Legislation aimed to reform music licensing laws.
Bowing to the inevitable, Rep. Lamar Smith, R-Texas, on Wednesday (Sept. 27) pulled his legislation reforming the nation's music licensing laws from the congressional agenda, saying he didn't see how it could get through Congress.
While Smith claimed to have the votes to win approval of the legislation in the House Judiciary Committee, he said he didn't want to force his colleagues to take a "tough vote" on a bill with little chance for final passage.
The move came as Congress plans to leave Washington this week, giving lawmakers time to hit the campaign trail. While this Congress plans to return for a "lame duck" session after the elections, the controversial bill will have to wait for the next Congress.
Smith's legislation attempted to alter the nation's music licensing regime -- first approved when the player piano was new technology -- in order to make it easier to license music for digital distribution.
While most involved in the many-sided debate -- from the music publishers, labels and songwriters to the consumer electronics makers and the radio, satellite and Internet broadcasters -- recognize the need for reform, there is little consensus on what shape it ought to take.
This lack of consensus would have forced lawmakers to vote against powerful economic interests on one side or the other, and that possibility proved too much for Smith, even though he is the chairman of the copyright subcommittee.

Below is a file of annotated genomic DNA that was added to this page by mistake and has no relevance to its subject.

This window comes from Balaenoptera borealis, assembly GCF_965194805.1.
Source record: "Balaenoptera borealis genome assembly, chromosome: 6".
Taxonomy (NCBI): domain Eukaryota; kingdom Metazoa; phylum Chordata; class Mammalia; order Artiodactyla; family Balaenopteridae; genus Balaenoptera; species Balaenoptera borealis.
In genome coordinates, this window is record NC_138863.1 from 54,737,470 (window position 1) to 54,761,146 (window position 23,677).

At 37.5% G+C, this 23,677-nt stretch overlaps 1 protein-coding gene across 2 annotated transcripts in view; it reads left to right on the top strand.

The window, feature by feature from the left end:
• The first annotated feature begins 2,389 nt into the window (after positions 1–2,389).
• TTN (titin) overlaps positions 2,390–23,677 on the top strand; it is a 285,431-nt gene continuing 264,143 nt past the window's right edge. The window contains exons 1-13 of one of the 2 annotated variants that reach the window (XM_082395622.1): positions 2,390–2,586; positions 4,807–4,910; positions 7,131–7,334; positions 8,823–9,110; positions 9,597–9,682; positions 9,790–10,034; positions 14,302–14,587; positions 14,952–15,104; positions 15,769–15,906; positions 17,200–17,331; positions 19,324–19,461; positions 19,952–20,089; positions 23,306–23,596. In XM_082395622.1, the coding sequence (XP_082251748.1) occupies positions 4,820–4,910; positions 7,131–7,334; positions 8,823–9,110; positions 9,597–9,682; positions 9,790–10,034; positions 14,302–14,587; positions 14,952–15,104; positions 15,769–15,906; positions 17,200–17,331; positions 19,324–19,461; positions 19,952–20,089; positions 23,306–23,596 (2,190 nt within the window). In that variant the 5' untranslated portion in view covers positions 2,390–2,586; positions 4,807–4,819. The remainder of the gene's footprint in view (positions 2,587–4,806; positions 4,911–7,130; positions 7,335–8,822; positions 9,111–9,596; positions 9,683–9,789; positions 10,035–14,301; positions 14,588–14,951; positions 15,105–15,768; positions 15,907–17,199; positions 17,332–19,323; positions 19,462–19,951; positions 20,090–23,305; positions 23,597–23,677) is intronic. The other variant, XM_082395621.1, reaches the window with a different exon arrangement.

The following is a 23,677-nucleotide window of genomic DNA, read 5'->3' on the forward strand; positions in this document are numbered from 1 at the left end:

Smith might find his position strengthened next year if the GOP holds onto the House, as he could take over chairmanship of the full Judiciary Committee.
If the Democrats take the House, hopes for licensing reform might still be strengthened because Rep. John Conyers, D-Mich., would likely chair the full committee.
Smith and Conyers are more interested in copyright law than the current chairman, Rep. F. James Sensenbrenner, R-Wis., who must relinquish control of the committee under GOP's rules.
The chairmanship of the copyright subcommittee would likely fall to Rep. Howard Coble, R-N.C., if the Republicans hold on. Coble also could take over the full committee, though most insiders feel that Smith has the inside track. Coble has held the position before and has a love affair with the copyright industries.
The likely chair of the copyright subcommittee if the Democrats take over is Rep. Howard Berman, D-Calif., who also has a strong interest in copyright law and can claim the motion picture industry as a hometown factor.